In defence of ugly Christmas ornaments

The aesthetic of Christmas is unmatched, but is it as welcoming as it should be? Today, I present my case defending the rights of ugly Christmas ornaments. 

In defence of ugly Christmas ornaments

Look I get it. In many ways, Christmas is about the aesthetic. There's nothing wrong with that. How else can you wake up in the morning, walk downstairs and experience that Christmas vibe without a decked out Christmas tree? What makes a winter stroll through your town centre better than an ungodly amount of fairy lights lining the streets? Please, do not think this is an argument against pretty Christmas decorations — they are and always will be one of the most welcome aspects of the season. But should they be the be all and end all? Is it justifiable that they, and only they, deserve to hang on our doors and adorn our window ledges? Is it right that their very existence alone should negate the need for that age-old festive tradition, the ugly Christmas ornament? 

Now I'm not advocating for you to hoard your decorations. Not at all. But think more carefully about what you purchase. Will that lopsided angel made out of straw really find its forever home atop your tree? Remember, ornaments are for life, not just for Christmas. Chuck away anything that doesn't "spark joy", but don't feel pressured to get rid of a decoration just because you fear the judgement of others. Sometimes I worry that we're going down a path of Christmas conformity, the standardisation of the festive aesthetic. Ugly ornaments are the last line of defence against the regiments of red baubles. 

Take this little guy for example:

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Look at him. He's hideous. Why is his beard so frizzy? Why is his body a perfect cylinder? Who decided to just glue his hands straight on to his body? This dude is the one Christmas decoration I will bring out every December, and every December I will be judged on my life choices. But dammit, that Christmas goblin has been in my life for longer than I can remember; I will always protect him from the fate that meets so many other goofy-looking decorations. 

Cast out, abandoned, sneered at, confined to the bottom of the decorations box and locked in the attic year in year out. Is this any way to treat an old friend? And old friends they are. Every ugly Christmas ornament that you pick up, think "not this year", and toss back into the box was once a piece of your Christmas tradition. You once thought that Santa-hat wearing gnome was rather fetching, that the one-eyed wooden hedgehog on your mantelpiece really brought the room together. I'd wager that even the most dedicated of Christmas killjoys have pushed the button on a singing snowman in the middle of the supermarket and grinned as it wobbled back and forth sputtering a garbled version of 'Jingle Bells'. It's in our nature.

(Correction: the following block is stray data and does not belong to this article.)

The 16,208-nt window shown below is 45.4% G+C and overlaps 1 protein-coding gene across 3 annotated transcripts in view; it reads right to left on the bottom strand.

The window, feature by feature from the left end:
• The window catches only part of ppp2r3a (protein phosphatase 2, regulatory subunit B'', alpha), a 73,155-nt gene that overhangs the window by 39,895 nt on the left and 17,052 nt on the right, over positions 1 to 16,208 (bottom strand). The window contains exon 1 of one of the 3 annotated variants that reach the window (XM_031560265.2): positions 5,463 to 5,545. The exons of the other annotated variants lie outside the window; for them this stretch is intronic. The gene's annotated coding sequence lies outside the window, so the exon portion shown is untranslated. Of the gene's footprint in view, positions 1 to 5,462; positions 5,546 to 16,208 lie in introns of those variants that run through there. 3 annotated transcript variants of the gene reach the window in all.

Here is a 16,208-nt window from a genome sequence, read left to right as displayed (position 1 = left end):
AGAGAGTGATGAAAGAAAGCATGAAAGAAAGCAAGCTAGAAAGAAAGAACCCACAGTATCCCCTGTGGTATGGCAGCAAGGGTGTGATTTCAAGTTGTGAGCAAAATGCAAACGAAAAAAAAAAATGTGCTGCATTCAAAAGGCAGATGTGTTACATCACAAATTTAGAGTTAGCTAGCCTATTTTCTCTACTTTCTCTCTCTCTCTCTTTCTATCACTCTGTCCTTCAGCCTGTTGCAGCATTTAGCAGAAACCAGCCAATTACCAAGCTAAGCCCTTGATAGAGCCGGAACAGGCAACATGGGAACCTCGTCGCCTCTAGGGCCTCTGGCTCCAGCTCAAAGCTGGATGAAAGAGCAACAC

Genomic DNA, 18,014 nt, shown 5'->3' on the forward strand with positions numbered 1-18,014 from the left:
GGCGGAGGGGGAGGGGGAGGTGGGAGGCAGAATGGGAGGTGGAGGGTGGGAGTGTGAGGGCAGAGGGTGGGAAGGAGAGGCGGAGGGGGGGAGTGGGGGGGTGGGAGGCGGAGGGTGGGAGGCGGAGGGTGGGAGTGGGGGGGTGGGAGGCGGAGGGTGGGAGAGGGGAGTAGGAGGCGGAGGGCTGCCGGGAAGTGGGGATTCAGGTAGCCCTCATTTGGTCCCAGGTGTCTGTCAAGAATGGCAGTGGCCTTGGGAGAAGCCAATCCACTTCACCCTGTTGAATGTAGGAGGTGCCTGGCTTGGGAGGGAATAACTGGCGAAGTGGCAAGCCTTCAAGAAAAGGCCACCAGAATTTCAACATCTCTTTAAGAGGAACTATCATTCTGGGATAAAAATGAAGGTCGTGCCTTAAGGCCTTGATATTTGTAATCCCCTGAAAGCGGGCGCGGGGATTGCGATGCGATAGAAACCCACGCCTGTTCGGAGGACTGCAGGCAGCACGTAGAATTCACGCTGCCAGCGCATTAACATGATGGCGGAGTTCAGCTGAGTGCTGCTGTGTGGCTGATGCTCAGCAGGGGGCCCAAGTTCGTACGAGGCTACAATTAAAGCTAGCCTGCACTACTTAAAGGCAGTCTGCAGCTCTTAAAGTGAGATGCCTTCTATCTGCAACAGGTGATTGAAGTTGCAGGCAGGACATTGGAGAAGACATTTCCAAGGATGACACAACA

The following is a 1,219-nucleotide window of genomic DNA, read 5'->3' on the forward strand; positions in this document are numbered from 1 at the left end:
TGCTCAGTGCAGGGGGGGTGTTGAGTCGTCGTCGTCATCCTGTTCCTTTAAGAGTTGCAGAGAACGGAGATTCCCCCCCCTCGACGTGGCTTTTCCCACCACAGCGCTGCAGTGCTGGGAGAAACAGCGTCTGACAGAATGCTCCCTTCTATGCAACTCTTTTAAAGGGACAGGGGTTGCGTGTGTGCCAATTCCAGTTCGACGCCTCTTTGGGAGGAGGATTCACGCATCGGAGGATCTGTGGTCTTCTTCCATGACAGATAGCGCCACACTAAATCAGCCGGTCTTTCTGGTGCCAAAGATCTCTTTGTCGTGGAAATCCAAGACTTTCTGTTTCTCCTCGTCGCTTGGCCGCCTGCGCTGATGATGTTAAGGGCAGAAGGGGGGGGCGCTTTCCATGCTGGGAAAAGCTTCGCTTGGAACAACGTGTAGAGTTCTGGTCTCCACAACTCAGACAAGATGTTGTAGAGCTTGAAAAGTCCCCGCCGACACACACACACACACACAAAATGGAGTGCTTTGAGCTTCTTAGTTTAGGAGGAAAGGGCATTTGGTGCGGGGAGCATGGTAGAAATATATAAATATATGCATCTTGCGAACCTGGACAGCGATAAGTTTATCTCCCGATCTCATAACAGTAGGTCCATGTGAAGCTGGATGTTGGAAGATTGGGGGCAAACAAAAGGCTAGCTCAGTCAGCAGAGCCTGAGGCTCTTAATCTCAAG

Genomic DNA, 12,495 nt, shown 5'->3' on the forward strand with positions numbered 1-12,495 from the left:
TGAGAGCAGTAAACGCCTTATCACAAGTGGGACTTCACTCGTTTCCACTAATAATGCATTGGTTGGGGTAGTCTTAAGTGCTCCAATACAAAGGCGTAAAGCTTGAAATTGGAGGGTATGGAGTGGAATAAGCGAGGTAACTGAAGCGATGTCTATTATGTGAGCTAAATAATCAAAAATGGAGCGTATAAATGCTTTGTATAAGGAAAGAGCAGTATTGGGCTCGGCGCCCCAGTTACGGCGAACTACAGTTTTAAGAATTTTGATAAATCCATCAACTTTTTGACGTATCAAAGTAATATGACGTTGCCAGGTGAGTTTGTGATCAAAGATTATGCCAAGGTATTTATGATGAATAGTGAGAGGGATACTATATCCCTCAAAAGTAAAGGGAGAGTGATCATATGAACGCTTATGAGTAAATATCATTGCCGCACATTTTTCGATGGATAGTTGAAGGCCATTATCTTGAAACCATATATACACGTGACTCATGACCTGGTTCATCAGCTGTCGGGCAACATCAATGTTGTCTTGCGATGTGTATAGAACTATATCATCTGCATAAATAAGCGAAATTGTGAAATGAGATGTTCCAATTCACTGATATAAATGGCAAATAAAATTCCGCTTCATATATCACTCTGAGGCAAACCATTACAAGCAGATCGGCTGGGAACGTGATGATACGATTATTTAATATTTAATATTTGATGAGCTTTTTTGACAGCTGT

As far as I'm aware humans are the only animals that can empathise with inanimate objects. Look at how upset people got when the Mars rover ran out of charge. As a species we're a hopeless bunch of sentimentalists, and where would Christmas be without sentiment? Sending cards to friends we haven't spoken to for a while, singing along to songs we'd otherwise never be caught dead even tapping our foot to, and yes, making space for the little reminders of who we once were, our naivety and poor taste represented by the ugly Christmas ornament. 

Header Image Credit: "Choir of Angels Christmas Ornaments Crochet Pattern" by LornaWatt is licensed under CC BY-NC-ND 2.0

Author

Hamish Gray

Hamish Gray Kickstart

Hamish Gray is a recent English Literature and Creative Writing graduate with a deep passion for anything that grabs him, be it literature, film, video games or world culture. He is always looking to learn something new and tackles each experience with the unshakeable belief that good art can come from anywhere.

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